Toastmasters Hone Public Speaking Skills
Published: Tuesday, October 23, 2012
Updated: Tuesday, October 23, 2012 02:10
From aspiring politicians polishing their rhetoric to overseas students looking to practice their English, Georgetown Toastmasters has been providing the community with a unique opportunity for a decade.
Toastmasters, an international organization comprising 13,500 clubs in 116 countries, aims to help its members hone their speaking and leadership skills. The Georgetown chapter, which was formally chartered in October 2002, celebrated its tenth anniversary last week.
Assistant Dean of Career and Alumni Services Jennifer Blanck (GRD ’06) founded the chapter during her freshman year at Georgetown.
“It’s amazing what can happen,” she said.
According to club president Nancy Crowell (GRD ’09), the club, which now has 20 members, mostly pulls on students and professors but also includes people from the wider community.
“Georgetown Toastmasters pulls together such a diverse group of people,” she said. “It’s such a great community to practice speaking and to practice leadership skills.”
At meetings, which occur every two weeks, group members give prepared speeches and impromptu table topics presentations before being evaluated by their peers.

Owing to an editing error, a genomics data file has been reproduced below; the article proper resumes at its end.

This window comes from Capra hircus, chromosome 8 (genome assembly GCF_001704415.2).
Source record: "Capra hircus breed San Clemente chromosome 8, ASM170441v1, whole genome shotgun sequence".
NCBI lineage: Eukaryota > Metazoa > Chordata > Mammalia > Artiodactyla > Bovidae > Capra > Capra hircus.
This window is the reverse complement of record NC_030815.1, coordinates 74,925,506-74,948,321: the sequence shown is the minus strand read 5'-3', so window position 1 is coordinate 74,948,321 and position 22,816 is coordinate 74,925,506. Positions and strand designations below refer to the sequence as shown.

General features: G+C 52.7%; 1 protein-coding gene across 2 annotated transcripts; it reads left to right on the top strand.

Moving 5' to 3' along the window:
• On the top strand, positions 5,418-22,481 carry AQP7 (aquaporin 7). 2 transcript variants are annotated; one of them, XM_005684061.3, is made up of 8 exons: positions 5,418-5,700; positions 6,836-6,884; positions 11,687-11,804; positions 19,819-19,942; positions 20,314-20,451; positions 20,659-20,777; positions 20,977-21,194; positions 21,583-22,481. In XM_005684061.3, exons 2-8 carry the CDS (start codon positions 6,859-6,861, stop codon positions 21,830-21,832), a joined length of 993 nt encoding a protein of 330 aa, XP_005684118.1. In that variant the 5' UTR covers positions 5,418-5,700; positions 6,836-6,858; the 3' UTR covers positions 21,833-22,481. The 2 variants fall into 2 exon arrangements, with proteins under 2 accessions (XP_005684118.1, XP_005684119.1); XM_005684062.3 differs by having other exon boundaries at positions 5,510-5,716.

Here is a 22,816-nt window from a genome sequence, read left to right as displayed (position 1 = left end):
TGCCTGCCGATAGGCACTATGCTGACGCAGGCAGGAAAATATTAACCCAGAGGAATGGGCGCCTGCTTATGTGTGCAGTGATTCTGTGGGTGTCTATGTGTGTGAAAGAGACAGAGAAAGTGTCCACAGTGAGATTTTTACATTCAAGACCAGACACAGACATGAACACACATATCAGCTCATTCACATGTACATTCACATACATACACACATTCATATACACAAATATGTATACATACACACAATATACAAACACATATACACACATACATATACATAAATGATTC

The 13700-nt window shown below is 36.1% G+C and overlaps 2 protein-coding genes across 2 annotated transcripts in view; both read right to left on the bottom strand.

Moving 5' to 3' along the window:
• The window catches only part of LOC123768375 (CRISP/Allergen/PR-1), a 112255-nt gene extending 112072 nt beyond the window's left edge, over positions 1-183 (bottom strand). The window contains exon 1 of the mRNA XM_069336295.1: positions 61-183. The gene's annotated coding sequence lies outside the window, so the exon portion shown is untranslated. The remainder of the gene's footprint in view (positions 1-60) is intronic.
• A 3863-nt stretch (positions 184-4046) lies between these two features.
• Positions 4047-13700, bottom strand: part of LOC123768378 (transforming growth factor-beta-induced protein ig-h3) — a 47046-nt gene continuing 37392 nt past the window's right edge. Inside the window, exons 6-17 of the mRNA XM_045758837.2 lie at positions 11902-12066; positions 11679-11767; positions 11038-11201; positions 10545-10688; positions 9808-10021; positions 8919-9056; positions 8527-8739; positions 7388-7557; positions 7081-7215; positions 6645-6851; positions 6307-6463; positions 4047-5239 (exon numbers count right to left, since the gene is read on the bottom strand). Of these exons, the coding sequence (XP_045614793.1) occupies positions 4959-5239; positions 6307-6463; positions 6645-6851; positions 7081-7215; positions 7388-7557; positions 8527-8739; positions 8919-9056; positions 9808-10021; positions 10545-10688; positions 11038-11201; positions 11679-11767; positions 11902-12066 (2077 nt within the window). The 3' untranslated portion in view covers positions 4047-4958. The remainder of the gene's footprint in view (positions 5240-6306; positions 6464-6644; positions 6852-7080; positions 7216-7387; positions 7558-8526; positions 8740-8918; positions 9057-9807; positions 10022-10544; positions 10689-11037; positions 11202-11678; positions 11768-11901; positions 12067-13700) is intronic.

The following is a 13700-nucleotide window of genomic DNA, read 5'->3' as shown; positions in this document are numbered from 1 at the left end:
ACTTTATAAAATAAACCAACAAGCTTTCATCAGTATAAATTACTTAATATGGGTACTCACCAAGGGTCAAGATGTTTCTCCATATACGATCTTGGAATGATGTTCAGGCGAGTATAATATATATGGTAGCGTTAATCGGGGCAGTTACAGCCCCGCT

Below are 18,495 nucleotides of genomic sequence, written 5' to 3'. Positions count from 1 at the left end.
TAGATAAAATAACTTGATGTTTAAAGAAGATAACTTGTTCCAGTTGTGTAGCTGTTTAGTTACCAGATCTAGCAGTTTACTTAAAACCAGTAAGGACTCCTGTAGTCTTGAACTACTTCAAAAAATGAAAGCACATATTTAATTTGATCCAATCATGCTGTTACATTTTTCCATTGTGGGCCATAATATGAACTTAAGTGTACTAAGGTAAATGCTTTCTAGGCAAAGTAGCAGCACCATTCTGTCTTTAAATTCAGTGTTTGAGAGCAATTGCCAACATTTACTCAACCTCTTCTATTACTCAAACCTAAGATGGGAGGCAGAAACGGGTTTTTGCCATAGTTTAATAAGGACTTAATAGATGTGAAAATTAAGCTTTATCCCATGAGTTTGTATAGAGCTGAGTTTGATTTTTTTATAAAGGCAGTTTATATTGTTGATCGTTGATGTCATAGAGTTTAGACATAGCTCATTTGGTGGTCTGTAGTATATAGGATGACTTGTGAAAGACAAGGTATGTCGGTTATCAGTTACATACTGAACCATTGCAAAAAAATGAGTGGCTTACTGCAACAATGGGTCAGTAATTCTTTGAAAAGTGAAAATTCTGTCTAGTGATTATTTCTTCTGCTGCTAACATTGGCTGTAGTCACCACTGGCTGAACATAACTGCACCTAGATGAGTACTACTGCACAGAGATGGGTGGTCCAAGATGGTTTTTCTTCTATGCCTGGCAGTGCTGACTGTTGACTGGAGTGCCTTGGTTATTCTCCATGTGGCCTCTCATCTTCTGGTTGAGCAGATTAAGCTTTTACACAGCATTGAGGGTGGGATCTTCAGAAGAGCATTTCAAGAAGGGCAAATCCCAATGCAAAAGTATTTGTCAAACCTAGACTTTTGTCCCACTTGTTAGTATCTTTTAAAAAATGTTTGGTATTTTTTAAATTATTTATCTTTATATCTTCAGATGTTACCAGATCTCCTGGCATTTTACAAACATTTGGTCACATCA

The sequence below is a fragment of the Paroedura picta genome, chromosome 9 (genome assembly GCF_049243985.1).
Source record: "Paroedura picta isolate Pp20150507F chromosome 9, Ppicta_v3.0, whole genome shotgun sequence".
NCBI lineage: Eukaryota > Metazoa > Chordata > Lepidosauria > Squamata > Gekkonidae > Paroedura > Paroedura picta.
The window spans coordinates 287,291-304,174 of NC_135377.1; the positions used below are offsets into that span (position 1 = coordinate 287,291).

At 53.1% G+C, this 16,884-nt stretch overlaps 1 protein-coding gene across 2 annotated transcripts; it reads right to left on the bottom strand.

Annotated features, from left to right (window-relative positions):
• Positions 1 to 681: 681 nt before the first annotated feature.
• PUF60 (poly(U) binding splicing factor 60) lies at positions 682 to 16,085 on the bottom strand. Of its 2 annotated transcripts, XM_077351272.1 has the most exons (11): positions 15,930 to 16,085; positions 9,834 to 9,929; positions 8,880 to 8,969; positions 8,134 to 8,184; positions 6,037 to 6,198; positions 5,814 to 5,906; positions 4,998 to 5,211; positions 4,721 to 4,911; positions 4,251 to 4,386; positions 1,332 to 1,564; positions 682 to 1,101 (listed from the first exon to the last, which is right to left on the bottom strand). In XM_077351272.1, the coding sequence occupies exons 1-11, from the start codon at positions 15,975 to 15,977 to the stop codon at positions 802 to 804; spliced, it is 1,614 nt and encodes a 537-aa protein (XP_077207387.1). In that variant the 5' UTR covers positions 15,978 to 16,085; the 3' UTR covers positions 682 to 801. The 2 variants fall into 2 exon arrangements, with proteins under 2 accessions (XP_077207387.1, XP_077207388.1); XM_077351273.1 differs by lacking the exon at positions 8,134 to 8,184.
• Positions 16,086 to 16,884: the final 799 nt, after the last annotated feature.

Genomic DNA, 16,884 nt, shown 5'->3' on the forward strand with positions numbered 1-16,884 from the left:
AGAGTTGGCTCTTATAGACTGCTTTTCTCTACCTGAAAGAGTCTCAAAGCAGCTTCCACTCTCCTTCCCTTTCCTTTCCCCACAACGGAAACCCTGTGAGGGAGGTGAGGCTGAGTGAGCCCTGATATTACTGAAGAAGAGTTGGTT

“Everything is timed. We watch for interrupters, things like ‘like’ and ‘so,’ to make us better, more accomplished speakers. Everyone gets a chance to participate,” Crowell said.
Vice President of Public Relations Rodney Fisher (SCS ’11) has been participating in Georgetown Toastmasters for four years. He says that his experience with the group was particularly helpful when he worked as a legislative aide on Capitol Hill.
“I had to meet with people, sit on panels, give speeches to groups,” he said. “To this day I can’t speak enough. I love being in front of the group.”
Fisher said that Toastmasters can be especially beneficial for Georgetown students.
“Some people just want to learn the basics … other people are going into jobs that require public speaking,” he said. “It helps you focus on areas to improve on. When they see that people want them to succeed … that’s really helpful. We’re harsh critics of ourselves, so these evaluations point out things you did well and things you can improve on.”
Fisher said that now the group is focused on gaining members, especially undergraduate students, and increasing the group’s presence on campus by advertising on their website and on campus.
“We want to bring in as many people as possible,” he said. “It’s really benefited us, and we want people to know about it. When someone is struggling or wants to improve their communication abilities, they’ll think Toastmasters.”